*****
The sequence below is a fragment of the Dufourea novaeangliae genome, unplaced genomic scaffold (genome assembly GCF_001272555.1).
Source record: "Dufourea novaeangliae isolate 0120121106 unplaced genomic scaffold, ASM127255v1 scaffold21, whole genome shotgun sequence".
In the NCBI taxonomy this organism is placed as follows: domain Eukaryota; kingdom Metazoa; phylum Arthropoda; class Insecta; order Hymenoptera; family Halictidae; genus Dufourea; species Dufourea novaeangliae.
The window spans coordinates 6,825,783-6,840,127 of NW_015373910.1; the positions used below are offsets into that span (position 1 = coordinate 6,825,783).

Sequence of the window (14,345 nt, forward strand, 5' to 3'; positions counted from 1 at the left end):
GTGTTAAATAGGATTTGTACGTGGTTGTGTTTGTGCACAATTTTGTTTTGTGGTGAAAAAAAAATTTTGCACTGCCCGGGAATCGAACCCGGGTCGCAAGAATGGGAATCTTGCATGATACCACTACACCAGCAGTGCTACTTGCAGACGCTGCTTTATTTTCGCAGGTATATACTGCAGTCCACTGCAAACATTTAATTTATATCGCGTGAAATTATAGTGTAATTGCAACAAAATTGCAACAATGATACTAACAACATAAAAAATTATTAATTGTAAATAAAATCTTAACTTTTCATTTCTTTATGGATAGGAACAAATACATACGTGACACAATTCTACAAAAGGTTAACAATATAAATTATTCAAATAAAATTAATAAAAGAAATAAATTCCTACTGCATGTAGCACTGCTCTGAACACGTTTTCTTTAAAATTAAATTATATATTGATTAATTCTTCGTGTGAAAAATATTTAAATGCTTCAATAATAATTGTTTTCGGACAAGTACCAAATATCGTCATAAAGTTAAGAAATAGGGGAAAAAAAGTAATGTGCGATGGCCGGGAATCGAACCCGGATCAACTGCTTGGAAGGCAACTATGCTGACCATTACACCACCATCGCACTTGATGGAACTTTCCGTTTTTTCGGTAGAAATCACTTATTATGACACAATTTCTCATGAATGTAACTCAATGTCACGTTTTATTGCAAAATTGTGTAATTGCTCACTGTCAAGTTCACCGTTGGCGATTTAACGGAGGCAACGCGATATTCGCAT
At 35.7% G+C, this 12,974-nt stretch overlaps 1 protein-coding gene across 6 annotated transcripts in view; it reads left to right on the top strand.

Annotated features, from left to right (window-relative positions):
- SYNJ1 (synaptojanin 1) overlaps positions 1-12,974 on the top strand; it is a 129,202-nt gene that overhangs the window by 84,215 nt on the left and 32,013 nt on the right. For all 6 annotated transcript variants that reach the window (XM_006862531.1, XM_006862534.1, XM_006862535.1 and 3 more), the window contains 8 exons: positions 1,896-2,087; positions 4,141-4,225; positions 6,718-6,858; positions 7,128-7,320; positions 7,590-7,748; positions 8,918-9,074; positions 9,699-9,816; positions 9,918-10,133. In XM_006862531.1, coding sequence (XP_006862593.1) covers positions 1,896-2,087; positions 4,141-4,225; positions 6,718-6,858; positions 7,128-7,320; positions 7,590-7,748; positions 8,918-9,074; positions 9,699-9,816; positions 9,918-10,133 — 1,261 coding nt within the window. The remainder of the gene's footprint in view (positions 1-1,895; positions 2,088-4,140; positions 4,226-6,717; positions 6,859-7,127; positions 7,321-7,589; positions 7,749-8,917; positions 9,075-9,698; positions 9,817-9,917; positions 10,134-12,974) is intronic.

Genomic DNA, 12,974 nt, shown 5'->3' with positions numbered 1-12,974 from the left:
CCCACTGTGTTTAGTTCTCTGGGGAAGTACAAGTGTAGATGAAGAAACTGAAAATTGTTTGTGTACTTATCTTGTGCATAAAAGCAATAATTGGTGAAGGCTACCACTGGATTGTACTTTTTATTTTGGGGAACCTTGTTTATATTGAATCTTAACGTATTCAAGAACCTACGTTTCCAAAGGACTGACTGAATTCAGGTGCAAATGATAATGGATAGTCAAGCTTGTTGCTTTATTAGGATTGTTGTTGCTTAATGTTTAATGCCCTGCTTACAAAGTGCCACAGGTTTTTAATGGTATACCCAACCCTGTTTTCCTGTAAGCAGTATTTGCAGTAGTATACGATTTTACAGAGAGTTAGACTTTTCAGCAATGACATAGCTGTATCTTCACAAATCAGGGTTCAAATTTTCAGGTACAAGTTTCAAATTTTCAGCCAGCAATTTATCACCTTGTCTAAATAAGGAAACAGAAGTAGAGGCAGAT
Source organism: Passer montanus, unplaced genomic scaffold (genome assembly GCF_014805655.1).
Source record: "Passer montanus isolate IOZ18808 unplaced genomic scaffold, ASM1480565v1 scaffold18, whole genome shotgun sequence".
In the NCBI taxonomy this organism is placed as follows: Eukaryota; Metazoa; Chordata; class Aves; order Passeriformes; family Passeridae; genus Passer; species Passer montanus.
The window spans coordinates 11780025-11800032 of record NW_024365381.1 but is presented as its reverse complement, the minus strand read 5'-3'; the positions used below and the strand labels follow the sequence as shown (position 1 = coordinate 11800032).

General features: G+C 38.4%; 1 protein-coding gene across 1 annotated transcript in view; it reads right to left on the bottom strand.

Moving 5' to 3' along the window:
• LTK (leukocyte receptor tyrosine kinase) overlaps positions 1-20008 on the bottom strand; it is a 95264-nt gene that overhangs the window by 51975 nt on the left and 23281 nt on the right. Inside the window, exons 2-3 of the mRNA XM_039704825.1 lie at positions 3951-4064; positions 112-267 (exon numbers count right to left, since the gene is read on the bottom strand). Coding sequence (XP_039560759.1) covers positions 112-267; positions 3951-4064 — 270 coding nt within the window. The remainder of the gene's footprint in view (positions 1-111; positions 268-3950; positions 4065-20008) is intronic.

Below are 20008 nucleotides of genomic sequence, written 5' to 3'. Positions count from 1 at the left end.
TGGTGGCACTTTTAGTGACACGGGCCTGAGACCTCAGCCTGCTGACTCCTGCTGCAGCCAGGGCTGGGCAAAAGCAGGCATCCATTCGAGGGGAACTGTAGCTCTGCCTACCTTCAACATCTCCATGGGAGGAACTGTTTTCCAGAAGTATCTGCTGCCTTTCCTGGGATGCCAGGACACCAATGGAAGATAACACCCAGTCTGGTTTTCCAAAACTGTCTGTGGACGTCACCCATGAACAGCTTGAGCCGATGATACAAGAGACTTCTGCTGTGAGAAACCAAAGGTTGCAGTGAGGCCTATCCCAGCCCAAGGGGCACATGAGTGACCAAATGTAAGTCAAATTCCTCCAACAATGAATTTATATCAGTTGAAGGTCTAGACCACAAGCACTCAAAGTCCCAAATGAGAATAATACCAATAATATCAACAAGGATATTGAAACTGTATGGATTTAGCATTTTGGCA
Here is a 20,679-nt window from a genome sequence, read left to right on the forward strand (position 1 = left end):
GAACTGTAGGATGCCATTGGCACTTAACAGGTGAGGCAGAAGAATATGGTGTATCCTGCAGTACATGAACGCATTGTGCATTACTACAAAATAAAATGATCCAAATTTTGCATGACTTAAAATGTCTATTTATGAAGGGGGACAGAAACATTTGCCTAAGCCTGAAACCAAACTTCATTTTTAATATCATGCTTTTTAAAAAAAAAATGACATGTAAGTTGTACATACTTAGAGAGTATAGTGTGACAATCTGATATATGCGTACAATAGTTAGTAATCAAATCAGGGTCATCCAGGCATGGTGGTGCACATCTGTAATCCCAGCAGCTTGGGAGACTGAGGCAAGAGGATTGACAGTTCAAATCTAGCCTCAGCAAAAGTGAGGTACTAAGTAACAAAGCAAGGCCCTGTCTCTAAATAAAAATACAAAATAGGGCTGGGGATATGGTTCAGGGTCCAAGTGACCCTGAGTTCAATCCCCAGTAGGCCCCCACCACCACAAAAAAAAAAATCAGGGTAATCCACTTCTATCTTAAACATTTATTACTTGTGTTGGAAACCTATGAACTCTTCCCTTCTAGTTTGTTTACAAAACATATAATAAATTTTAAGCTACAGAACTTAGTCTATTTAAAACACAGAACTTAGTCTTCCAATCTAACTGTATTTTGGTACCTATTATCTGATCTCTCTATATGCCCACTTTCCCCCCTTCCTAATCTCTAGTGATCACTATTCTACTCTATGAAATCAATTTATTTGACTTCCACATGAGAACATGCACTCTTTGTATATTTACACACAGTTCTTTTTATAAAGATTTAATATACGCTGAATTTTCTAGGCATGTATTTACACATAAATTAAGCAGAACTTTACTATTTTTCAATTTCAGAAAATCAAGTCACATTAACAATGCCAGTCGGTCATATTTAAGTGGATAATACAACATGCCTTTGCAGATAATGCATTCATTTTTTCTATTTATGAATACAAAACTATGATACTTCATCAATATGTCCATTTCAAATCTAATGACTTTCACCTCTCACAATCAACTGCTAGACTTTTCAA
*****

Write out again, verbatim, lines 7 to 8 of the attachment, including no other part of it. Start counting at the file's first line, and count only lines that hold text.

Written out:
At 35.7% G+C, this 12,974-nt stretch overlaps 1 protein-coding gene across 6 annotated transcripts in view; it reads left to right on the top strand.

Annotated features, from left to right (window-relative positions):